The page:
Shopping & Reviews

When Food Waste Turns Sour, MadHouse Vinegar Co. Takes Over

Ohio’s MadHouse Vinegar Co. makes delicious use of byproducts from area breweries, coffee roasters, candy makers, and more.

By Keith Pandolfi

Published on March 15, 2021

It was 2013 when Ohio-based chef Justin Dean sent a congratulatory note, via Facebook, to Cincinnati’s MadTree Brewing. The fledgling operation had just released its first batch of beer, and Dean, always a stickler for sustainability, also had a question: What were they planning to do with their spent grains? The answer, as he expected, was to throw them out.

Dean had a better idea. He’d ferment the stuff, then age it in oak barrels to create a totally unique malt vinegar. He next joined forces with local farmer Richard Stewart, an equally environmentally minded type who’d made the switch from commercial crops to native produce a few years back, and MadHouse Vinegar Co. (starting at $12 for a 12.7-ounce bottle) was born.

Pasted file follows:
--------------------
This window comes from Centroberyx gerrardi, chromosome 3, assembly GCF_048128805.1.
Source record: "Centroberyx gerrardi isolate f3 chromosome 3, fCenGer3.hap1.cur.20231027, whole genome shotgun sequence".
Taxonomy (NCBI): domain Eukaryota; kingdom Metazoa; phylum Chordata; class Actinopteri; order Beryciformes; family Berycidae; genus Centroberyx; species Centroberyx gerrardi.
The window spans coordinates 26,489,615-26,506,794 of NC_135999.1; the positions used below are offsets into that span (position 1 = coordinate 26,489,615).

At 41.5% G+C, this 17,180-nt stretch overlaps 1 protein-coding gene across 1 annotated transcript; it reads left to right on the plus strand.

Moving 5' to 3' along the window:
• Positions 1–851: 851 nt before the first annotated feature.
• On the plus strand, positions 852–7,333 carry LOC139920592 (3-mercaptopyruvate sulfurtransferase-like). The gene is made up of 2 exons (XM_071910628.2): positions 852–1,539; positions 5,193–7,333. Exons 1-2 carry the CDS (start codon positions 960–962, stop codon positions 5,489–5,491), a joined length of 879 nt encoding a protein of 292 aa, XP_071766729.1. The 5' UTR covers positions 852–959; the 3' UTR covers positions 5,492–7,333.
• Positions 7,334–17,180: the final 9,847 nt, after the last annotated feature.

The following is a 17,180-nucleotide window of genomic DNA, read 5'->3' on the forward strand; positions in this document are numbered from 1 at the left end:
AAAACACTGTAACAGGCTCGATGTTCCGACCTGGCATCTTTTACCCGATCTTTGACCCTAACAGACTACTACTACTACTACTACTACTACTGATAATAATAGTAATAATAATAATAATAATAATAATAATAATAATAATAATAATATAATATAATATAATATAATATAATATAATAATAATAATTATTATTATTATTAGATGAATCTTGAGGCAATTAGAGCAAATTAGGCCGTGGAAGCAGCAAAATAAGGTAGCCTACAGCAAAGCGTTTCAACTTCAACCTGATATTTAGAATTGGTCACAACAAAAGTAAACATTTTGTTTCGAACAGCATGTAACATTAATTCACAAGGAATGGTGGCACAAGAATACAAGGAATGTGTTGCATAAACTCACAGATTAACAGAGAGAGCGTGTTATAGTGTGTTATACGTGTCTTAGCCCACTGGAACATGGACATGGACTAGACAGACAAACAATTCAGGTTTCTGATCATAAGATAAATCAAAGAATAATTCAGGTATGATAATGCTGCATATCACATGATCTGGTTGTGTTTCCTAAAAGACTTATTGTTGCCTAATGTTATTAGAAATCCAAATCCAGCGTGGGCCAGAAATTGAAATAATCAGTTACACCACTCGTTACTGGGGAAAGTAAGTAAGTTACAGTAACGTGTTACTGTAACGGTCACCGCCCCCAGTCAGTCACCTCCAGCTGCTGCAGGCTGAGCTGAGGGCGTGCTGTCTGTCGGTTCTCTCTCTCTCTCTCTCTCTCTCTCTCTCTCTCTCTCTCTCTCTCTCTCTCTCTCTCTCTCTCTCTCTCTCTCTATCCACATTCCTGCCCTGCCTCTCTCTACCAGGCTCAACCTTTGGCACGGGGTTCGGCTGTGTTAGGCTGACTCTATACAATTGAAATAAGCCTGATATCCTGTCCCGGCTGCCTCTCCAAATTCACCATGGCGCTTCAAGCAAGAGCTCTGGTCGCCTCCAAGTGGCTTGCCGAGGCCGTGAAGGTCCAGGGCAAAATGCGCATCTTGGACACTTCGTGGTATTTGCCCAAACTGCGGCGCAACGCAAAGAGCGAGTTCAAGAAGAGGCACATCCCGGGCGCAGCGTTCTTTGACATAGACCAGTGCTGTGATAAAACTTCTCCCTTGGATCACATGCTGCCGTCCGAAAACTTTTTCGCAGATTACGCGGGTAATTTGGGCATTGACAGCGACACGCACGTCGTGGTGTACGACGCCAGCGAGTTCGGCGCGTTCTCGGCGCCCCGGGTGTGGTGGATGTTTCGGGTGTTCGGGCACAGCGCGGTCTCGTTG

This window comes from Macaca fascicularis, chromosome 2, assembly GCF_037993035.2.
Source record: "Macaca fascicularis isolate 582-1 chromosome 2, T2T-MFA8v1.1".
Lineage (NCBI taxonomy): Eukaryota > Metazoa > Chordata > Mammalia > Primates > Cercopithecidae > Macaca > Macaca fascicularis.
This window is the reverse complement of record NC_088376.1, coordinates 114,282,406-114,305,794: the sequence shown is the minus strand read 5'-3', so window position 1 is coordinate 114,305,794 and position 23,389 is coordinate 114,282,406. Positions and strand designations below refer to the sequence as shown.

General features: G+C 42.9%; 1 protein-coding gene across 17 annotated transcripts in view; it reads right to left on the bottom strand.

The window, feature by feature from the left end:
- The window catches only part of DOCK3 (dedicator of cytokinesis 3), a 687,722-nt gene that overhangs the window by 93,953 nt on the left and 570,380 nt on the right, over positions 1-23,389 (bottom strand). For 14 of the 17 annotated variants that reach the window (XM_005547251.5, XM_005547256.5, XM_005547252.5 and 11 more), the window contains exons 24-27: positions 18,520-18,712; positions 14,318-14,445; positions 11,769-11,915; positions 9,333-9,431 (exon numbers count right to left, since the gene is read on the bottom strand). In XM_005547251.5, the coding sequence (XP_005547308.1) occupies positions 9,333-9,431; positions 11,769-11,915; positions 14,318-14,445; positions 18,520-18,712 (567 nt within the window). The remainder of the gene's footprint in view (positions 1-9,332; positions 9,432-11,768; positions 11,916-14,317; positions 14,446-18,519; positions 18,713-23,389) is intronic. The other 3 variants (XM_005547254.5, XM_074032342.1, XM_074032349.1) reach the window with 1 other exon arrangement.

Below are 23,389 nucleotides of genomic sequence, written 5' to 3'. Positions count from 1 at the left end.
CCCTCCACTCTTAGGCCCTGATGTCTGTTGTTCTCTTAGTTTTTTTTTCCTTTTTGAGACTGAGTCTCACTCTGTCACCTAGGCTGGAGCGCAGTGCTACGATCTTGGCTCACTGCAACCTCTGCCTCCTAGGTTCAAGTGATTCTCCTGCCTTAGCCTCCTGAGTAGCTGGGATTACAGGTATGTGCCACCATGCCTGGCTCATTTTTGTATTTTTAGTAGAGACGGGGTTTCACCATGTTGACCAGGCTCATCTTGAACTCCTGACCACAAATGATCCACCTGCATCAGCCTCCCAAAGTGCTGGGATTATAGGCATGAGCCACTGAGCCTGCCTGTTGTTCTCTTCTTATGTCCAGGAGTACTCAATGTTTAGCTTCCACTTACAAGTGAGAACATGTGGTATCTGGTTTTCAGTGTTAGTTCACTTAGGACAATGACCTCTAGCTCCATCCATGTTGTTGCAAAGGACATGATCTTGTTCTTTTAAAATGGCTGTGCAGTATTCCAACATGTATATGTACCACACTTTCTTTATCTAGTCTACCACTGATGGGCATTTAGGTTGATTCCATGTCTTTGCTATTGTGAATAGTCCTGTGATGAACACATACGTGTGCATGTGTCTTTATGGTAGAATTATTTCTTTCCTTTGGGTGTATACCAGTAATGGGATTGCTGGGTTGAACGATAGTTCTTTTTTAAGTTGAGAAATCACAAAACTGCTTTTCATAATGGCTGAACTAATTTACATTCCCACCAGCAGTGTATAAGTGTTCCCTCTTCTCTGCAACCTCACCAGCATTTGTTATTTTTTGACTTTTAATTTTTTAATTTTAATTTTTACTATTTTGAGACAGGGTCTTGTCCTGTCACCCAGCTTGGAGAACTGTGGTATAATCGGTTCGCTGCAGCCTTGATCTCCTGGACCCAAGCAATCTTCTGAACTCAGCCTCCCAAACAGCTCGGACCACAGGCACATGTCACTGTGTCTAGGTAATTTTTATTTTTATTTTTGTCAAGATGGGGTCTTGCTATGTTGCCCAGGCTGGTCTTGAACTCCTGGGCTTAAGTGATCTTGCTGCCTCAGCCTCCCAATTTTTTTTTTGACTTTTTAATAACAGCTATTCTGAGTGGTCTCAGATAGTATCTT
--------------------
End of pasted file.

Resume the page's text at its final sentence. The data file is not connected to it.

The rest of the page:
The “mad,” of course, comes from that first distillery; “house” is an homage to Stewart’s 165-year-old Carriage House Farm in North Bend, Ohio, about 20 miles north of Cincinnati. It’s here, in an aromatic facility on the property that doubles as both farm stand and laboratory, that Dean and Stewart test the limits of what ingredients make for a good vinegar. In their alchemy, they’ve incorporated byproducts from local coffee roasters, wineries, an Amish syrup producer, and even a Cincinnati candy company with a surplus of peppermint sticks, all with surprising results. Beyond the malt-based elixirs, MadHouse also produces versions made with locally grown sweet corn and peaches, as well as foraged ingredients such as ramps, spicebush, persimmons, and papaws. These small-batch vinegars show up at some of the area’s best restaurants.

My wife and I favor the ramp vinegar, using it in barbecue sauces and salad dressings. Every now and then, though, I’ll take just a hit of the stuff as an afternoon pick-me-up in these troubled times. Sure, it stings some going down, but it’s also a not-so-subtle reminder of the culinary wonders of the Ohio Valley, and of the resourcefulness of its citizens.

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